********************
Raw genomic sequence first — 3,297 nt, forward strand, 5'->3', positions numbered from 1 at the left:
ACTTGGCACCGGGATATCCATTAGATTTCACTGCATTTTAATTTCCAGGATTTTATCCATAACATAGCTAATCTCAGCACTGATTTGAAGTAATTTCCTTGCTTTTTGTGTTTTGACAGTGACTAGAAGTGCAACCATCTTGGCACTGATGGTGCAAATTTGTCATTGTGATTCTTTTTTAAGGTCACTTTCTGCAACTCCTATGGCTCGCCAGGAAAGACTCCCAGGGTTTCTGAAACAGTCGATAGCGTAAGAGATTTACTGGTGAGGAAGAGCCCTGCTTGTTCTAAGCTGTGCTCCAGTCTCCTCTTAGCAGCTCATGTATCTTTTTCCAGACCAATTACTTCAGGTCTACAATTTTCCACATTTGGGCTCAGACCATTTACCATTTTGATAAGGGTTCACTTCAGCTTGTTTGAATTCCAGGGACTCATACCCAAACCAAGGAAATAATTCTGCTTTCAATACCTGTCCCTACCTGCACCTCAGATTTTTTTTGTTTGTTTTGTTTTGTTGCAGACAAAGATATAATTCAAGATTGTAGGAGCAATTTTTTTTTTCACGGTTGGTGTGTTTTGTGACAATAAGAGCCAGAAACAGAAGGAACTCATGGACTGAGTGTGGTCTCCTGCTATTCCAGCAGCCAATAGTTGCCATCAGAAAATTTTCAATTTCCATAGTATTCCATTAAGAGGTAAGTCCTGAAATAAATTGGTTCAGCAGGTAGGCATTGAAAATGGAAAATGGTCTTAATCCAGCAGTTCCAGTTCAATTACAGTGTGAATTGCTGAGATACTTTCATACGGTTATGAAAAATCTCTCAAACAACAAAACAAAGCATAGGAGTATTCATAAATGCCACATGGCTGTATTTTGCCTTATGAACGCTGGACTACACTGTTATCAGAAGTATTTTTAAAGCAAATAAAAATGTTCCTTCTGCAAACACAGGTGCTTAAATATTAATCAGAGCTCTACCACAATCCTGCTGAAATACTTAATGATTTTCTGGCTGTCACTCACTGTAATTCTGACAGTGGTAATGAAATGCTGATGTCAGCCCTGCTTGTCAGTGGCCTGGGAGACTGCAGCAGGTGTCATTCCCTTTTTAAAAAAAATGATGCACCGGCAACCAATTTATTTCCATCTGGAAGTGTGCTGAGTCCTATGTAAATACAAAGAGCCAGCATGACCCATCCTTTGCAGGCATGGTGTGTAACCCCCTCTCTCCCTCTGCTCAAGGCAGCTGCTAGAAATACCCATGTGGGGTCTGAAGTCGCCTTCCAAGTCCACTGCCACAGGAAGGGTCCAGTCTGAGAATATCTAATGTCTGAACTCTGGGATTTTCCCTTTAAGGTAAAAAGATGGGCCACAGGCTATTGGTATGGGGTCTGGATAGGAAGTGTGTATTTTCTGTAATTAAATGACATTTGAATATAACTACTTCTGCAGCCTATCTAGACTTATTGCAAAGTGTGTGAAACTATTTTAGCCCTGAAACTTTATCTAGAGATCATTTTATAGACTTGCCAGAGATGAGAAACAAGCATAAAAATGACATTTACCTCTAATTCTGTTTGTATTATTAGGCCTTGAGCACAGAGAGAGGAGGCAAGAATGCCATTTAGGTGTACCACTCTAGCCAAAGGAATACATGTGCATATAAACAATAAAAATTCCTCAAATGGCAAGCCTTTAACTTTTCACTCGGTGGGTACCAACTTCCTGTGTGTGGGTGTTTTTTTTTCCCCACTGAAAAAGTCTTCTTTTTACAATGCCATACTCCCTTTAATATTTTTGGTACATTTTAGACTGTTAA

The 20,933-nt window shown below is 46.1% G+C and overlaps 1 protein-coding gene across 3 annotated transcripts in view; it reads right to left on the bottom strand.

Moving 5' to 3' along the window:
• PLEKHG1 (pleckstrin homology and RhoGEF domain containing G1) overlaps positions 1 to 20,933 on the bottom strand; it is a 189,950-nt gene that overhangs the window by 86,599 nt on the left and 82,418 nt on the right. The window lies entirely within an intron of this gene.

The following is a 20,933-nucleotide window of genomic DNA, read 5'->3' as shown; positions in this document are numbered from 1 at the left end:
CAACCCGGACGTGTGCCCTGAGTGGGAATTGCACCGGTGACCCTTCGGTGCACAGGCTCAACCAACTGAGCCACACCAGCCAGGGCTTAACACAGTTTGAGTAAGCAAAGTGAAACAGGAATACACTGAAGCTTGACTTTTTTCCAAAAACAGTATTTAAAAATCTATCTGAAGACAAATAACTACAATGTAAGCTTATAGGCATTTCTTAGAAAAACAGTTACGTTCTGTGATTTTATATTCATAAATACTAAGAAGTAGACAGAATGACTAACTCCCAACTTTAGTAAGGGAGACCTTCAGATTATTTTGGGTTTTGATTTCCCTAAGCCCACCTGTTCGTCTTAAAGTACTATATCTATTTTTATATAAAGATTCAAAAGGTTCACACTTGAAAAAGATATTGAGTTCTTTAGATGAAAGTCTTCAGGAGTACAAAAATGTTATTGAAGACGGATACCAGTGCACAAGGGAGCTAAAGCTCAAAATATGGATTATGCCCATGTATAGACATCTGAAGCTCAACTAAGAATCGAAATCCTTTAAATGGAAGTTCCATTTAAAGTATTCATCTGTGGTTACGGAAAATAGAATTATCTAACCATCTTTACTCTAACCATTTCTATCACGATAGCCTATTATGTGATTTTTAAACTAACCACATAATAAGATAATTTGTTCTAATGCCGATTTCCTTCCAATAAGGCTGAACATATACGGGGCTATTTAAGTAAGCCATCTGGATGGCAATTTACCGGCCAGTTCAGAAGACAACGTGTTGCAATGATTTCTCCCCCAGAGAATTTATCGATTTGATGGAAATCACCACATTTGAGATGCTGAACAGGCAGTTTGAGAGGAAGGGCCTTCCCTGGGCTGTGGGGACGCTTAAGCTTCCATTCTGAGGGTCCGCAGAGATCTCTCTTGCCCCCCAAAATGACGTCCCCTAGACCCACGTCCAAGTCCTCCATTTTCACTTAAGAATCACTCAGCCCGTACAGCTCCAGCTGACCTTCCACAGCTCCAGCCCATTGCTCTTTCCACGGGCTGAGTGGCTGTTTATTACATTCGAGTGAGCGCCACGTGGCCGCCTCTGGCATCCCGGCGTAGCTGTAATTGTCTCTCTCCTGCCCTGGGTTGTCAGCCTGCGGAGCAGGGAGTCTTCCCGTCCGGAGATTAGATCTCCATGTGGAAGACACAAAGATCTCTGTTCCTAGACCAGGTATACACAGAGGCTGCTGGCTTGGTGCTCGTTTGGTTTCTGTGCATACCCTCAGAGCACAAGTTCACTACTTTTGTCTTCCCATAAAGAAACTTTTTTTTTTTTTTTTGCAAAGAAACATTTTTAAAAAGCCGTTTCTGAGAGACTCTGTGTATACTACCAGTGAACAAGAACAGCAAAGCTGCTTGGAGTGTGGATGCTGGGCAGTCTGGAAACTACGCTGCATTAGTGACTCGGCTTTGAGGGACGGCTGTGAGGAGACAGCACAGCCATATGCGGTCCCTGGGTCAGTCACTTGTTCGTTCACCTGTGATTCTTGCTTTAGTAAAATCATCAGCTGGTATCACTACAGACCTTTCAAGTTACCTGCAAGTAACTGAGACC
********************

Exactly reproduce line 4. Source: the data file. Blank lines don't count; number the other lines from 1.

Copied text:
Moving 5' to 3' along the window: